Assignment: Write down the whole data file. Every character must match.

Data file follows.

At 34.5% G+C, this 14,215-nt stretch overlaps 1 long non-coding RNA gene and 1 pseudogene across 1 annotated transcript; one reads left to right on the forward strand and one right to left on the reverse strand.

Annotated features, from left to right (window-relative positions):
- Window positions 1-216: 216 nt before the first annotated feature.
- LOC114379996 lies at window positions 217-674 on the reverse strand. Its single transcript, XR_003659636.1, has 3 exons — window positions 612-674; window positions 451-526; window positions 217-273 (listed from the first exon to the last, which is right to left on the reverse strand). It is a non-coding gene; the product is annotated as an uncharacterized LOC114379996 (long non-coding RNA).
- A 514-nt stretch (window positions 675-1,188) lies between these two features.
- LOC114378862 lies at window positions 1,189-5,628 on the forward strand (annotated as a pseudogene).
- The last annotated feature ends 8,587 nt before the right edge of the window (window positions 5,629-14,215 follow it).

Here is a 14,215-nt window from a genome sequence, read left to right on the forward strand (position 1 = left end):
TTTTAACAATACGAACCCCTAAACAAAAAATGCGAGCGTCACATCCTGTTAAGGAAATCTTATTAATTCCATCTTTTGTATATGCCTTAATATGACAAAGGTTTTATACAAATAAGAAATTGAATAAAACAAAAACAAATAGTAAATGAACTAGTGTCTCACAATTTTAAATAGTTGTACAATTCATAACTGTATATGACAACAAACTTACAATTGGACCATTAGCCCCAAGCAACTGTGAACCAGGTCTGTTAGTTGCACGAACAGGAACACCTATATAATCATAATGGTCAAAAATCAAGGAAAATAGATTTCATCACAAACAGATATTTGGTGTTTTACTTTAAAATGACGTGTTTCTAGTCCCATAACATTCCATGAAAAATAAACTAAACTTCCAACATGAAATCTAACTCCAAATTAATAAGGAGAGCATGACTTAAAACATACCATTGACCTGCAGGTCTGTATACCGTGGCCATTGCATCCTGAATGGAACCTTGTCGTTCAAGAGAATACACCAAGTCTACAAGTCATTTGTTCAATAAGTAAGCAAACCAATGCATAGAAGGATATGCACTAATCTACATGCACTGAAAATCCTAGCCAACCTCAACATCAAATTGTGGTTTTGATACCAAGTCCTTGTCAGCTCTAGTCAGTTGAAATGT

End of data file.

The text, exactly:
At 34.5% G+C, this 14,215-nt stretch overlaps 1 long non-coding RNA gene and 1 pseudogene across 1 annotated transcript; one reads left to right on the forward strand and one right to left on the reverse strand.

Annotated features, from left to right (window-relative positions):
- Window positions 1-216: 216 nt before the first annotated feature.
- LOC114379996 lies at window positions 217-674 on the reverse strand. Its single transcript, XR_003659636.1, has 3 exons — window positions 612-674; window positions 451-526; window positions 217-273 (listed from the first exon to the last, which is right to left on the reverse strand). It is a non-coding gene; the product is annotated as an uncharacterized LOC114379996 (long non-coding RNA).
- A 514-nt stretch (window positions 675-1,188) lies between these two features.
- LOC114378862 lies at window positions 1,189-5,628 on the forward strand (annotated as a pseudogene).
- The last annotated feature ends 8,587 nt before the right edge of the window (window positions 5,629-14,215 follow it).

Here is a 14,215-nt window from a genome sequence, read left to right on the forward strand (position 1 = left end):
TTTTAACAATACGAACCCCTAAACAAAAAATGCGAGCGTCACATCCTGTTAAGGAAATCTTATTAATTCCATCTTTTGTATATGCCTTAATATGACAAAGGTTTTATACAAATAAGAAATTGAATAAAACAAAAACAAATAGTAAATGAACTAGTGTCTCACAATTTTAAATAGTTGTACAATTCATAACTGTATATGACAACAAACTTACAATTGGACCATTAGCCCCAAGCAACTGTGAACCAGGTCTGTTAGTTGCACGAACAGGAACACCTATATAATCATAATGGTCAAAAATCAAGGAAAATAGATTTCATCACAAACAGATATTTGGTGTTTTACTTTAAAATGACGTGTTTCTAGTCCCATAACATTCCATGAAAAATAAACTAAACTTCCAACATGAAATCTAACTCCAAATTAATAAGGAGAGCATGACTTAAAACATACCATTGACCTGCAGGTCTGTATACCGTGGCCATTGCATCCTGAATGGAACCTTGTCGTTCAAGAGAATACACCAAGTCTACAAGTCATTTGTTCAATAAGTAAGCAAACCAATGCATAGAAGGATATGCACTAATCTACATGCACTGAAAATCCTAGCCAACCTCAACATCAAATTGTGGTTTTGATACCAAGTCCTTGTCAGCTCTAGTCAGTTGAAATGT